Patient Risk Management

Looking Ahead to
Patient Risk Management

We're now living in a time when sophisticated automated systems continuously produce patient test results. Yet typical QC practices are based around a batch of patient samples, or are set by default to a once daily, regulatory minimum. Take your laboratory into the era of patient risk management – with Bio-Rad as your partner.   

In this article you will learn about building a QC system based around patient risk management.  Related articles provide more detail on key concepts.  There are links to useful references and resources.  You also have links to: a catalog of independent third party Bio-Rad control materials; Product Inserts with Levels, Mean Values and Ranges; and the Unity™ Interlaboratory Program.  

Regulation is changing from “One-size-fits all QC” to doing the “Right QC”

Regulation is changing. Centers for Medicare & Medicaid Services (CMS), has recognized that "One-size-fits-all QC" is no longer appropriate due to newer technologies now available in the laboratory. What is needed is "design of an appropriate and effective QCP (QC Plan) for each laboratory and each specific test; that is the 'Right' QC!" "This new QC protocol will not necessarily reduce QC requirements, but instead, will be the 'right' QC for [each] laboratory, its environment, patients, personnel, test systems, etc."1 For more information on Right QC see the related article One-size-fits-all QC vs. Right QC.

1 DHSS, CMS, Office of Clinical Standards and Quality/Survey and Certification Group, Ref: S&C: 12-03-CLIA, November 4, 2011.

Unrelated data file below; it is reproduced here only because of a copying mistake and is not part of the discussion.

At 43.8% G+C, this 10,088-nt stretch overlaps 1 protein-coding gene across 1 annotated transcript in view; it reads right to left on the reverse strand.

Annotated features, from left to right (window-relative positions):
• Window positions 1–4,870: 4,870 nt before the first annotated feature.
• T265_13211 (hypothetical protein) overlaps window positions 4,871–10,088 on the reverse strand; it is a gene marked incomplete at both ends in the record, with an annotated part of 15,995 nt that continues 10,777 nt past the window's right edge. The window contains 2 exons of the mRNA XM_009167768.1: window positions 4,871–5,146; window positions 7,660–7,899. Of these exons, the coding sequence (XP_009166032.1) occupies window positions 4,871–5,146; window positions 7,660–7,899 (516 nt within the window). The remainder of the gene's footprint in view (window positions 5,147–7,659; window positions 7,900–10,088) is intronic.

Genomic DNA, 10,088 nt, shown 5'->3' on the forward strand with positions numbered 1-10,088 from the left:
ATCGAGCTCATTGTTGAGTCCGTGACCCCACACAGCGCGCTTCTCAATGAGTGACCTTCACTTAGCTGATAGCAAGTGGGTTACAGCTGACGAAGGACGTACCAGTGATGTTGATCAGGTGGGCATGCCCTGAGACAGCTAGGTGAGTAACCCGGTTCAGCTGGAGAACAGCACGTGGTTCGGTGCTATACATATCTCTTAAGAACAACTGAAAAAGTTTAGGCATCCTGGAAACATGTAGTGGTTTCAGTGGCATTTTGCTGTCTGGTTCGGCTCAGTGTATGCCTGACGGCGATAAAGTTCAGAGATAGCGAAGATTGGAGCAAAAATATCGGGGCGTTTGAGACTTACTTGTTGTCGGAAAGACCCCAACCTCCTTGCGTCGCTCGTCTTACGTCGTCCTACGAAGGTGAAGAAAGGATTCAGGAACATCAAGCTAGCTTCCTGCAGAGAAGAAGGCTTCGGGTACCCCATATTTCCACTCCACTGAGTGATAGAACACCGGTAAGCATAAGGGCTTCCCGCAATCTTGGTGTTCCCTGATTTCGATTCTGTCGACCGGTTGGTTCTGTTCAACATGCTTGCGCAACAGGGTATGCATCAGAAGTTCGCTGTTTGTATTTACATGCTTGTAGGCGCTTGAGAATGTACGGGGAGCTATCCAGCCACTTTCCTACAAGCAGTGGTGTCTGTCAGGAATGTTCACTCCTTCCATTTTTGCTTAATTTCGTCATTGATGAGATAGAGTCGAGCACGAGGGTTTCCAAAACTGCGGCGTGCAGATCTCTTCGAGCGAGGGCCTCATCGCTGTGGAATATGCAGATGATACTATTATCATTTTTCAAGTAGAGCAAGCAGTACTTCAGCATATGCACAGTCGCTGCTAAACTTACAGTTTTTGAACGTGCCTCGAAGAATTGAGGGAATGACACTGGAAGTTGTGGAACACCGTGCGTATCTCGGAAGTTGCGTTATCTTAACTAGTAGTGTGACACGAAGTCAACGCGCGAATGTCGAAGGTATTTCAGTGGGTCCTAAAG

back Limitations of 'Default' One-size-fits-all QC Laboratory Responsibility for QC A Patient Approach to Doing the Right QC Laboratory Quality Control Based on Risk Management Advantages of a Bracketed QC Strategy Laboratory Quality Control Based on Six Sigma An Integrated Approach to Doing the Right QC continue

 

RELATED ARTICLES

     
One-size-fits-all QC vs. Right QC   Expected Number of Patients Compromised by Failure   Concentrations of Control Materials   Six Sigma Background
           
     
Sigma Values in the Laboratory   Sigma Values calculated from the Unity Interlab Program   Sigma Values and QC Strategy Design    

 

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One-size-fits-all QC vs. Right QC
  

One-size-fits-all QC vs. Right QC


The concept of moving from One-size-fits-all QC to Right QC was introduced in a memorandum from the Director of the Survey & Certification Group to State Survey Agency Directors dated November 4, 2011 “Initial Plans and Policy Implementation for Clinical and Laboratory Standards Institute (CLSI) Evaluation Protocol-23 (EP), Laboratory Quality Control Based on Risk Management’, as Clinical Laboratory Improvement (CLIA) Quality Control (QC) Policy.”   “This new QC protocol will not necessarily reduce QC requirements, but instead, will be the ‘right’ QC for this laboratory, its environment, patients, personnel, test systems, etc.”  A summary of the memorandum, the memorandum itself and answers to Frequently Asked Questions for EP-23 is available at:  
https://www.cms.gov/Medicare/Provider-Enrollment-and-Certification/SurveyCertificationGenInfo/Policy-and-Memos-to-States-and-Regions-Items/CMS1253857.html.

 
Expected Number of Patients Compromised by Failure

  

Expected Number of Patients Compromised by Failure


With respect to the window of vulnerability that is opened whenever patient results are reported between the evaluation of QC materials, Parvin and colleagues state that:

  • if we consider that a test system failure can begin at any specimen with equal probability, then the expectation is that half the number of patient specimens tested between QC evaluations will be affected in the event of an undetected test system failure.1